"Most of my memos get lost in the ether and there was no telling what would happen, but I had some small inkling that sending a memo to Hunter about Lisl was not all that dissimilar to sending a memo to Truman Capote about a murder in Kansas.
The difference here was that I had Hunter’s fax number."
Sometimes the only thing it takes to change a life is a letter.
While serving a life sentence at Colorado Women’s Correctional Facility in Cañon City, twenty-five-year-old Lisl Auman wrote an off-chance letter to legendary Gonzo journalist Hunter S. Thompson complaining that his books were not available in the prison library.
Lisl’s tragic journey began in 1997 when she took a ride in the Thunder Chicken — a freshly stolen red Trans Am — with skinhead Matthaeus Jaehnig. Their brief and devastating journey resulted in the death of Denver Police Officer Bruce VanderJagt. Jaehnig shot VanderJagt then turned the gun on himself — all while Auman was already in handcuffs in a police cruiser. Two officers later changed their testimony and said they saw Auman hand Jaehnig the murder weapon and she was sentenced to life without parole.
After reading Lisl's letter, Thompson rallied to action and began a movement to free Lisl.
Upon hearing of Thompson's efforts, communications strategist Matthew L. Moseley wrote his own memo to Thompson, outlining how to organize a grassroots campaign to free Lisl Auman from prison while taking on the Draconian felony murder law. Dear Dr. Thompson chronicles Lisl’s epic struggles and takes you inside the last — and perhaps greatest — Gonzo crusade. It is a cautionary tale about death, destruction, lies, justice, the power of media and ultimately, forgiveness
“Today it’s Lisl Auman, but tomorrow it could be you, me, us.”
Hunter S. Thompson
What people are saying...
“It is strange how fact can be stranger than fiction. If you put Lisl’s case into a script, nobody, but nobody would believe things worked out the way they did. Lisl is a victim and every damn one of us knows he who fears the flashing lights in the rearview mirror are also victims.”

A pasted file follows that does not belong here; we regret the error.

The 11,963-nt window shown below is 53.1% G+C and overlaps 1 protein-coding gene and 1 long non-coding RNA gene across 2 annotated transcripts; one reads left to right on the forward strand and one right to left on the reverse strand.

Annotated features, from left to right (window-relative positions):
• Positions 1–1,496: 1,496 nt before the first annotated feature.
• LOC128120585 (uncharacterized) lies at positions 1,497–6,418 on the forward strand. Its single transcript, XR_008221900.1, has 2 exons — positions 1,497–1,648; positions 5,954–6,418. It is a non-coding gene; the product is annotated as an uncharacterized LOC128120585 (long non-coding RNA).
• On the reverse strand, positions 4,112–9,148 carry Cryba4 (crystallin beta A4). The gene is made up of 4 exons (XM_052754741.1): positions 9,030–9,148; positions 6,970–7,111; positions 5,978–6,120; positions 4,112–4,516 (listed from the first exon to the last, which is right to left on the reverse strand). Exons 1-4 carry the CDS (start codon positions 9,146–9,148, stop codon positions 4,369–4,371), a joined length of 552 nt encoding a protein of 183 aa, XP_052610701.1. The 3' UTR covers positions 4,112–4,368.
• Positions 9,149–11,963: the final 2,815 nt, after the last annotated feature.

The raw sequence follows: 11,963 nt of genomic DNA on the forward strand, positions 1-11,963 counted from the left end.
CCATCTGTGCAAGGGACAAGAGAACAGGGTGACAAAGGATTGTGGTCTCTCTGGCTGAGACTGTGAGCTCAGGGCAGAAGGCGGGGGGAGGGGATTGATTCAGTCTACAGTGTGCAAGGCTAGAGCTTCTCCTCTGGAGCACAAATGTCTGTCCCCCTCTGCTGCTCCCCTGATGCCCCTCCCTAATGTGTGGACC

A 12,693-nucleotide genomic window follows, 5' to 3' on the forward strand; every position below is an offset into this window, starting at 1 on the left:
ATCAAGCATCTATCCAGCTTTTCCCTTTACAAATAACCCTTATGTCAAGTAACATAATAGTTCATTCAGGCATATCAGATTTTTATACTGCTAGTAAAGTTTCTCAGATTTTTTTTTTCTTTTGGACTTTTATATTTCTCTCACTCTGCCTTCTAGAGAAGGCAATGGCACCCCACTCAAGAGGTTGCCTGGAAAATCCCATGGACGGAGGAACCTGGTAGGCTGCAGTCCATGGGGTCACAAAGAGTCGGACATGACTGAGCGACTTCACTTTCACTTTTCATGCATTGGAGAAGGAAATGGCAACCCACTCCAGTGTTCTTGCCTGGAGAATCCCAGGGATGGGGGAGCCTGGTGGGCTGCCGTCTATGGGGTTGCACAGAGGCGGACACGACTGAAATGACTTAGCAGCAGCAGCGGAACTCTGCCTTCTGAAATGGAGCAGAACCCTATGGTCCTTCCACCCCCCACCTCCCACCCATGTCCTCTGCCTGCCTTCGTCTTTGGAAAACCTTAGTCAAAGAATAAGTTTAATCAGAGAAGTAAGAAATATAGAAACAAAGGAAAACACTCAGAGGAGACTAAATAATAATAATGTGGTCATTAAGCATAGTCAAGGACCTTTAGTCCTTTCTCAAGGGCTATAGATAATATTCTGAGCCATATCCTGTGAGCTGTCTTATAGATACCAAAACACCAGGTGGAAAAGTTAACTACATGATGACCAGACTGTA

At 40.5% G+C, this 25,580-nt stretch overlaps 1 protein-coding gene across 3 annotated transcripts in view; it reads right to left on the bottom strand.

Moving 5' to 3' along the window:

Benicio Del Toro, actor
"Hunter Thompson fought tirelessly for Lisl Auman, on the theory that by doing so he was protecting the rights of all of us. Matthew Moseley provides a colorful and well-researched chronicle of the crusade, which would make Hunter proud."
Walter Isaacson, President of the Aspen Institute, former editor of Time and CEO of CNN; biographer of Albert Einstein, Benjamin Franklin and Henry Kissinger
"During the years before Hunter S Thompson's death, the Gonzo legend befriended communications strategist, Matthew Moseley. Together they crusaded to have a potentially innocent woman released from prison. Dear Dr. Thompson expertly tells the dramatic story of the Free Lisl campaign which rocked Colorado."
Douglas Brinkley, Author, Presidential Historian and literary executor for estate of Hunter Thompson
"I was greatly disturbed by the Lisl Auman case and how she became the fall girl for the rash of skinhead violence occurring at the time. Matt Moseley's book describes in horrifying detail how individual citizens can get ground up in the legal system — and why it is important to correct those injustices. I was proud to have stood with Hunter Thompson in his last — and maybe most important — crusade.”
Morris Dees, Southern Poverty Law Center
“Matthew Moseley has written a book where “Lawyers, Guns and Money” became more than just a song — it became the touchstone for the campaign to free Lisl Auman. Dear Dr. Thompson tells the story of how Hunter Thompson inspired my late husband , Warren Zevon, to leap into the first and only political activism of his life. Moseley’s book is a rock and roll report of one of Warren Zevon’s — and Hunter Thompson’s — proudest legacies.”
Crystal Zevon, Author of I’ll Sleep When I’m Dead: The Dirty Life and Times of Warren Zevon
“FANTASTIC!! As fine as anything I have read in years. Gripping, thorough and rather than demonizing the police or even the perpetrator, it is a real life drama that exceeds anything that most fictional thrillers ever portray.”
David Amram, instrumentalist for Jack Kerouac and Composer-in-residence at the New York Philharmonic
Artist Ralph Steadman's interpretation of Lisl's trial, with a note from Hunter Thompson to the author Matthew Moseley in the margin.